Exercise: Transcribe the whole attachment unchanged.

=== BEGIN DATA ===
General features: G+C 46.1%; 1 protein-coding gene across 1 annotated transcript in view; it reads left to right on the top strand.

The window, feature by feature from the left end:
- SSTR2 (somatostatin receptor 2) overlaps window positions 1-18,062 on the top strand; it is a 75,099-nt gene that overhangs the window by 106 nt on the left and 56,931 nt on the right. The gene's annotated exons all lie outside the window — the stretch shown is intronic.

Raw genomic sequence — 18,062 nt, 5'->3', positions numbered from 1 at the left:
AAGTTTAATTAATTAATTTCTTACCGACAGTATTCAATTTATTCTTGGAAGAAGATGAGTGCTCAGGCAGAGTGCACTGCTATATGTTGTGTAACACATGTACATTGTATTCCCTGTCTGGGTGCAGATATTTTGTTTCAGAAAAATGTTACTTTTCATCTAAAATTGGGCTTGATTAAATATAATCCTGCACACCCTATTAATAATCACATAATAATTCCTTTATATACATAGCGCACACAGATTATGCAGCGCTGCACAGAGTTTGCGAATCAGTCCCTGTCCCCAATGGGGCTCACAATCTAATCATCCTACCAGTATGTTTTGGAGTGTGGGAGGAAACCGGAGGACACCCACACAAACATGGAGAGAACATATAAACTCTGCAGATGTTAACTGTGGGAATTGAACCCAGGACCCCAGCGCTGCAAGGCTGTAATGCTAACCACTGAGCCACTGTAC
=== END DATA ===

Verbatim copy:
General features: G+C 46.1%; 1 protein-coding gene across 1 annotated transcript in view; it reads left to right on the top strand.

The window, feature by feature from the left end:
- SSTR2 (somatostatin receptor 2) overlaps window positions 1-18,062 on the top strand; it is a 75,099-nt gene that overhangs the window by 106 nt on the left and 56,931 nt on the right. The gene's annotated exons all lie outside the window — the stretch shown is intronic.

Raw genomic sequence — 18,062 nt, 5'->3', positions numbered from 1 at the left:
AAGTTTAATTAATTAATTTCTTACCGACAGTATTCAATTTATTCTTGGAAGAAGATGAGTGCTCAGGCAGAGTGCACTGCTATATGTTGTGTAACACATGTACATTGTATTCCCTGTCTGGGTGCAGATATTTTGTTTCAGAAAAATGTTACTTTTCATCTAAAATTGGGCTTGATTAAATATAATCCTGCACACCCTATTAATAATCACATAATAATTCCTTTATATACATAGCGCACACAGATTATGCAGCGCTGCACAGAGTTTGCGAATCAGTCCCTGTCCCCAATGGGGCTCACAATCTAATCATCCTACCAGTATGTTTTGGAGTGTGGGAGGAAACCGGAGGACACCCACACAAACATGGAGAGAACATATAAACTCTGCAGATGTTAACTGTGGGAATTGAACCCAGGACCCCAGCGCTGCAAGGCTGTAATGCTAACCACTGAGCCACTGTAC